I heard her interview on CNN and hoped that the statement she made during the interview would be a part of any article today, but it is not.
It was something about life continuing to happen around her and wanting to continue to be a part of it all.
Woman With MS Last To Finish NYC Marathon
NEW YORK (AP) ―
When the elite athletes passed her, Zoe Koplowitz kept walking. When the hard-core runners went by, she kept walking. And finally, when every other one of the thousands of people in the race had finished, she kept walking.
Koplowitz, 59, crossed the finish line and completed her 20th New York City Marathon on Monday -- just under 29 hours after she had started.
Wearing braces on her back and knee and using purple-painted crutches, Koplowitz, who suffers from multiple sclerosis and diabetes, walked the entire route, accompanied by supporters.
"I'm just extremely grateful," she said after reaching the finish line in Central Park. "I don't get any younger, my MS doesn't get any better." She called crossing the finish line "a total blessing."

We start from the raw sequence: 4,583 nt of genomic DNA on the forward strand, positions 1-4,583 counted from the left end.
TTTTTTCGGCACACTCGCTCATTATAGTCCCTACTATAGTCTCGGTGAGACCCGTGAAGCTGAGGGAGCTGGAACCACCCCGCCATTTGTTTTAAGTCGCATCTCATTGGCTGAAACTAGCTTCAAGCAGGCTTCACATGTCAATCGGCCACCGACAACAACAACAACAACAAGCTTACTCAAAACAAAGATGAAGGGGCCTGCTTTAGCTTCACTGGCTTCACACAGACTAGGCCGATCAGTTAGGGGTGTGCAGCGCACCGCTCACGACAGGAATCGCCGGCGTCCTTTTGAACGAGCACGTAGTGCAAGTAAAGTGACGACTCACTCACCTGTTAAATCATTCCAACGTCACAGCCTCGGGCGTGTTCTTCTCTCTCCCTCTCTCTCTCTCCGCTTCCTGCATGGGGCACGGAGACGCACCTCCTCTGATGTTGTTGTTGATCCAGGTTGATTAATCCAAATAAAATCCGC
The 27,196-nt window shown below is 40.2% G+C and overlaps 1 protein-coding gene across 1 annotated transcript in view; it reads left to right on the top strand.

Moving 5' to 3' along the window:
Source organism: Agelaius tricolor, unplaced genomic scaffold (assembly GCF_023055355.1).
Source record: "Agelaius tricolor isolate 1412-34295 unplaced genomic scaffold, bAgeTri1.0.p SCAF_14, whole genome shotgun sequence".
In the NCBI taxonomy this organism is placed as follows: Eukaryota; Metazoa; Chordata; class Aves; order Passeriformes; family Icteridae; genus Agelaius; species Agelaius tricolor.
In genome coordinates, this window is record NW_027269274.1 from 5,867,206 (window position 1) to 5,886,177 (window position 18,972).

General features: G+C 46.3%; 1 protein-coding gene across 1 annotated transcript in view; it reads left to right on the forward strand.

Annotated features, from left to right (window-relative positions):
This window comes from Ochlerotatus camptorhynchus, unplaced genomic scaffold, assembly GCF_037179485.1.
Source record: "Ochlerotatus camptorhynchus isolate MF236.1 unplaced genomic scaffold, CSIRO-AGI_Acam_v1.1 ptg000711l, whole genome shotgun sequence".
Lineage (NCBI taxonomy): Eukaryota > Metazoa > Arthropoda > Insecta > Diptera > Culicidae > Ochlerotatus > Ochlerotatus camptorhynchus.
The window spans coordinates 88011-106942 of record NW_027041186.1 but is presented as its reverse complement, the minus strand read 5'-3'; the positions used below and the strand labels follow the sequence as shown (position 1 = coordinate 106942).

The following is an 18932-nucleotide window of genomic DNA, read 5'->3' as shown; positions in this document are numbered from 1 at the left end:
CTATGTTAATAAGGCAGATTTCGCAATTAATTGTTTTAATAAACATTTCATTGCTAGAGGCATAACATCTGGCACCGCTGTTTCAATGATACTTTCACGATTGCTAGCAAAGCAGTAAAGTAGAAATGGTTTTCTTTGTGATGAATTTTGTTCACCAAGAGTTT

Koplowitz, a motivational speaker, was diagnosed over 30 years ago with multiple sclerosis, a degenerative disease of the central nervous system. She entered her first New York City Marathon in 1988 and made her best time -- just under 20 hours.
This year's effort clocked in at 28 hours and 45 minutes.
How long it takes doesn't really matter to Koplowitz. She says she enjoys her unusual vantage point, which lets her see some of the world's best marathoners run by. "The best part is you get to be both a spectator and a participant," she said.
Koplowitz started the 26.2-mile trek ahead of the main pack, this year at 6:30 a.m. Sunday, and pulled over to give the elite runners room to go by. This year's women's winner, Paula Radcliffe, won in 2 hours, 23 minutes, 9 seconds, just nine months after giving birth. The men's winner, Martin Lel, finished in 2:09:04.
Ruth Brenner, president of the New York City chapter of the National Multiple Sclerosis Society, called Koplowitz an inspiration.
"She's not letting MS change her life," Brenner said Monday.
"I think she is a real champion."
Koplowitz, who has also completed races in Boston and London, said she hoped to keep taking part in the race "as long as I'm able to keep getting around."
Her short-term goal, though, was to relax. "I'm going to go home, cuddle with my husband and my dog, and take a nap," she said.